Extra activities key for grad school candidates

GVL Photo Illustration/ Rane Martin
Senior marketing major Matt Vitale visits the GRE website.

Rane Martin

GVL Photo Illustration/ Rane Martin Senior marketing major Matt Vitale visits the GRE website.

Dan Spadafora

Layna Edinton understands the importance of getting an early start when it deals with applying for graduate school.

Recently accepted last winter into Grand Valley State University to pursue her masters degree in taxation, Edinton said she started considering graduate schools and programs when she was a sophomore still enrolled in her undergraduate at Farris State University.

“I think because I got to look into it early I got to ask a lot more questions and I got to familiarize myself with how the programs worked,” she said. “It’s extremely competitive, when it comes down to it, everyone wants a graduate degree. I think if you can do anything to make yourself stand out a little more, do it.”

Jeffery Potteiger, dean of graduate studies at GVSU, said he agrees with this mindset, saying that students should be considering graduate school as early as their sophomore year. Potteiger also stressed that students need to do whatever they can to standout in a pile of applications.

“You can’t just go to class and get good grades,” Potteiger said. “That’s an important part … but it’s also what else do you do? What other kinds of co-curricular activities are you involved in? You need to be involved in various activities that promote your well-roundedness as a candidate for graduate school.”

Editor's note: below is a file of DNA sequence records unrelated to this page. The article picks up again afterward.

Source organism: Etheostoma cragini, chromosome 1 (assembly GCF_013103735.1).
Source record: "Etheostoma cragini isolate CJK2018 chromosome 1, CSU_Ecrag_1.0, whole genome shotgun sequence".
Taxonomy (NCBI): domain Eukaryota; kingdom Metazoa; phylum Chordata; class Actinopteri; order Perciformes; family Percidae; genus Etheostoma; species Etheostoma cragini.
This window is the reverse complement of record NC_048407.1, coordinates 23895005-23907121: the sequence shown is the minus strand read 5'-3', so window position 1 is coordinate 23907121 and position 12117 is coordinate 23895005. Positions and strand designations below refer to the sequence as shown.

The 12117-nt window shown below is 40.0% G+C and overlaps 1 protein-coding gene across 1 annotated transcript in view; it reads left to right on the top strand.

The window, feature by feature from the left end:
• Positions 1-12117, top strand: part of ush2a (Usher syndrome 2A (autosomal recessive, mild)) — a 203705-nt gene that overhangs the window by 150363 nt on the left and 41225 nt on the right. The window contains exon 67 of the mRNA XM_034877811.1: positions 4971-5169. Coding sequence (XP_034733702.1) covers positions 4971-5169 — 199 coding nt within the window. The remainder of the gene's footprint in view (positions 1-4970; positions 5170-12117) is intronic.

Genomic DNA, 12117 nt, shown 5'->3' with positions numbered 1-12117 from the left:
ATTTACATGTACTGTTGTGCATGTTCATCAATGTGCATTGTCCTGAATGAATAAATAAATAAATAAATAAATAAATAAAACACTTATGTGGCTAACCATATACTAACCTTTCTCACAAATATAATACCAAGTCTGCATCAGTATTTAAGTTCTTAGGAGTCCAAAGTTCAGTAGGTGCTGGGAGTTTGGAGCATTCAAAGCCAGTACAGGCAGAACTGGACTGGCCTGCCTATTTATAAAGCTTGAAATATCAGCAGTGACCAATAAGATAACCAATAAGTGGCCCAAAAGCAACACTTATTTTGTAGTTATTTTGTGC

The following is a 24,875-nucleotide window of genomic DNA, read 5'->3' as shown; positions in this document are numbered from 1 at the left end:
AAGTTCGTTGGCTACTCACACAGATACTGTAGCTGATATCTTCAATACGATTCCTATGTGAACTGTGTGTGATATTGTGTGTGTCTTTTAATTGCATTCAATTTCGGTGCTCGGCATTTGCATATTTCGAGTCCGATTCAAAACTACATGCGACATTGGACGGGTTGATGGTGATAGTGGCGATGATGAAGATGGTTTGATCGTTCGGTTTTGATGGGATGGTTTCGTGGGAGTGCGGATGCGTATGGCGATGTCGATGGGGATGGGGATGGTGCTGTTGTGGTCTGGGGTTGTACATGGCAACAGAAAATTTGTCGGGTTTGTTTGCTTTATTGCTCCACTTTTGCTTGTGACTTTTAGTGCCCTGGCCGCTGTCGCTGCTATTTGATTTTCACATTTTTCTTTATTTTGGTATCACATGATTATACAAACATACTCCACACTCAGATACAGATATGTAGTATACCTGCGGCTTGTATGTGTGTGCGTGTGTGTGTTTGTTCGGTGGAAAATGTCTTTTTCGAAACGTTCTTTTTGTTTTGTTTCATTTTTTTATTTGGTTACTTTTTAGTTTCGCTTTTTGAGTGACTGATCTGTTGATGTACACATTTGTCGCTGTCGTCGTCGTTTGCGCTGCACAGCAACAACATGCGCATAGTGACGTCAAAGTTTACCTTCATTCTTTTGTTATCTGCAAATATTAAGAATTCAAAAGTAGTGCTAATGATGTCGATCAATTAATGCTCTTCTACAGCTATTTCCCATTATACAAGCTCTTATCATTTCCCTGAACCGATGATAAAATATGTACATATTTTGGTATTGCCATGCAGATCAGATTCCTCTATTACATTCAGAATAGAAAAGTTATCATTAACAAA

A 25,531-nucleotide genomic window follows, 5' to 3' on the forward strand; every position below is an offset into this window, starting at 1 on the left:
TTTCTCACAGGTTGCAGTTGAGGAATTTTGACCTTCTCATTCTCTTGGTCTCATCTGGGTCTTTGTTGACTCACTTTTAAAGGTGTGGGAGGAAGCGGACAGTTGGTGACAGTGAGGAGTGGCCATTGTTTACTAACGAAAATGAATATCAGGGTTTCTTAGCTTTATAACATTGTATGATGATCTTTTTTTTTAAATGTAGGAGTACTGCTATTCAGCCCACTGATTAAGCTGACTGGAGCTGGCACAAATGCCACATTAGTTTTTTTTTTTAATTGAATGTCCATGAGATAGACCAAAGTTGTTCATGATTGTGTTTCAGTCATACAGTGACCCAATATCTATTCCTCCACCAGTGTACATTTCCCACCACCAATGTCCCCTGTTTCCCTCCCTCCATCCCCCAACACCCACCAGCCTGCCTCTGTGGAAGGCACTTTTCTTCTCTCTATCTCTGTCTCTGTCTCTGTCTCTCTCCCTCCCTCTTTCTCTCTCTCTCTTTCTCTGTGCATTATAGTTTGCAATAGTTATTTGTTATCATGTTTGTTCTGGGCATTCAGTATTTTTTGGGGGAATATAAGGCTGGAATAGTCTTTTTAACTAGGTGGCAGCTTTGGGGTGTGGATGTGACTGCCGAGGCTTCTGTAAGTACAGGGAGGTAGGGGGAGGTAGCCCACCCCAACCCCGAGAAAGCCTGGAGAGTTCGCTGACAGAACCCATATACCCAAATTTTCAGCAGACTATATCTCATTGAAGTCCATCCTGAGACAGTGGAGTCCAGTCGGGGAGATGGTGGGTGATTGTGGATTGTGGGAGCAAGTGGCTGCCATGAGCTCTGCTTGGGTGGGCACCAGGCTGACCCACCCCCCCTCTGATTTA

Potteiger said getting involved early to develop a resume in order to highlight a person’s strong qualities is key, and suggested students do internships, volunteer and shadow professionals in their field. In some cases, a candidate with a lower overall GPA but better extracurricular activities could get accepted over a candidate with higher grades but fewer experiences, Potteiger said.

All graduate programs have a floor GPA level.

For students with GPAs below that floor, Potteiger said they should maximize their communication with a graduate program director or an admissions review committee.

“The best advice that we can give [students] would be to go to the programs and almost all programs have what their entrance requirements are,” Potteiger said. “Many programs will have students submit a personal statement or a career aspiration statement and you want to make sure that thing is really well written. You need to make sure that you bring to the forefront those additional experiences.”

Claudia Bajema, director of GVSU’s graduate business programs, said it is very important for applying students to speak with directors to avoid doing things they do not have to do and also understand the things they do have to do.

“I think [students] should take advantage of directors with regard to whether a program they are interested in aligns well with their career goals,” Bajema said. “If you have some ideas about what you would like to do and what program you think best serves